Tony Blankley of the Washington Times implicitly supports The Monk's thought process that just because 99% of the world thinks you're crazy doesn't mean they're right and you're wrong. Simplest example: the Israeli conflict with Lebanon and the US war against terrorism. After all, as Blankley notes, "there is something to say for being in the insane majority." The reason is simple: "it is decidedly unpleasant to be opposed by an insane majority. You could ask Israel right at the moment -- or for that matter for the past 3,000 years." Or more simply: just because the majority's thought processes are dysfunctional (think Catholic Church v. Galileo) doesn't mean your lone voice is the unreasonable one. After all, a crowd collectively has the IQ of its dumbest follower.
Nonetheless, like wind against a mountain, the idiocies of a majority can infect those in the minority. Thus, Blankley warns:
. . . over time, we ignore world opinion at our peril. World opinion tends -- to some extent-- to shape American voter opinion. And voter opinion tends to shape American politicians' opinion. Thus over time world opinion may weaken American will to defend itself against the amorphous but deadly Islamist virus.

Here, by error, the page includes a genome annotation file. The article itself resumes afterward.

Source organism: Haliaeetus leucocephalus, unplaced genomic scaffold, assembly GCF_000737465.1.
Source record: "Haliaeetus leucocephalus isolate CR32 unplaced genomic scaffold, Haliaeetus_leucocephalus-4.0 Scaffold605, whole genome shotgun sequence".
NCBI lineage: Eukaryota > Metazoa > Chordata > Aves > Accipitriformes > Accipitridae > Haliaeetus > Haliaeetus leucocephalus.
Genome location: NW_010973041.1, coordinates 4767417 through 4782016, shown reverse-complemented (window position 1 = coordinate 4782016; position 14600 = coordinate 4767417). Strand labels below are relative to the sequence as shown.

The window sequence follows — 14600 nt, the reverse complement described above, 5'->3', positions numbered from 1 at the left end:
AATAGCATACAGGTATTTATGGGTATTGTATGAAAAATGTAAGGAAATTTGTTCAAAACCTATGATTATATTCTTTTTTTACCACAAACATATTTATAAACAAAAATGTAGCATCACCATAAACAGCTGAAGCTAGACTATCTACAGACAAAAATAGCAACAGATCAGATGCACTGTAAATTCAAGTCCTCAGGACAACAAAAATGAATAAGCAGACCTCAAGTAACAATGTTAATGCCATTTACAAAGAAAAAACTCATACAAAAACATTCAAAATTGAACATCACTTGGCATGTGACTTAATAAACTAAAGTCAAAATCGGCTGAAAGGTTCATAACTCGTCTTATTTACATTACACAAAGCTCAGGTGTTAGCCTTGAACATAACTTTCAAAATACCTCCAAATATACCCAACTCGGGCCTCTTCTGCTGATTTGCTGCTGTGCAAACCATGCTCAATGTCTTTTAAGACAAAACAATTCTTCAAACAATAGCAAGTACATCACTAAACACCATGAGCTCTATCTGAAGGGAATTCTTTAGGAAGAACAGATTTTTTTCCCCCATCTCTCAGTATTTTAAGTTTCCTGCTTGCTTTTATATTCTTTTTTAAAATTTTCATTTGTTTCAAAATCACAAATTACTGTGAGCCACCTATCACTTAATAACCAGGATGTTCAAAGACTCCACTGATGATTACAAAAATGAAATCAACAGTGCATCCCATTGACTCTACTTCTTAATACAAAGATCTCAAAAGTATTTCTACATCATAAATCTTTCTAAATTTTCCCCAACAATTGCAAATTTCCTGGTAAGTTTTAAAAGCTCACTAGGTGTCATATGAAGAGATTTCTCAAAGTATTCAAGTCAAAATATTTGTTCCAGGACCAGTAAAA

Also, to the extent that defeating radical Islamism is enhanced by winning the hearts and minds of so far non-radical Muslims, corrosive world opinion against us only deepens the deep hole in which we currently find ourselves. America needs to get a lot better, fast, at the propaganda war that we are losing by default in the court of world public opinion. During the Cold War we spent billions and employed our smartest people to fight and win the propaganda war. Today, we are hors de combat.
The Monk has raised this point as well: the information efforts of this Administration are appallingly weak even on its best days.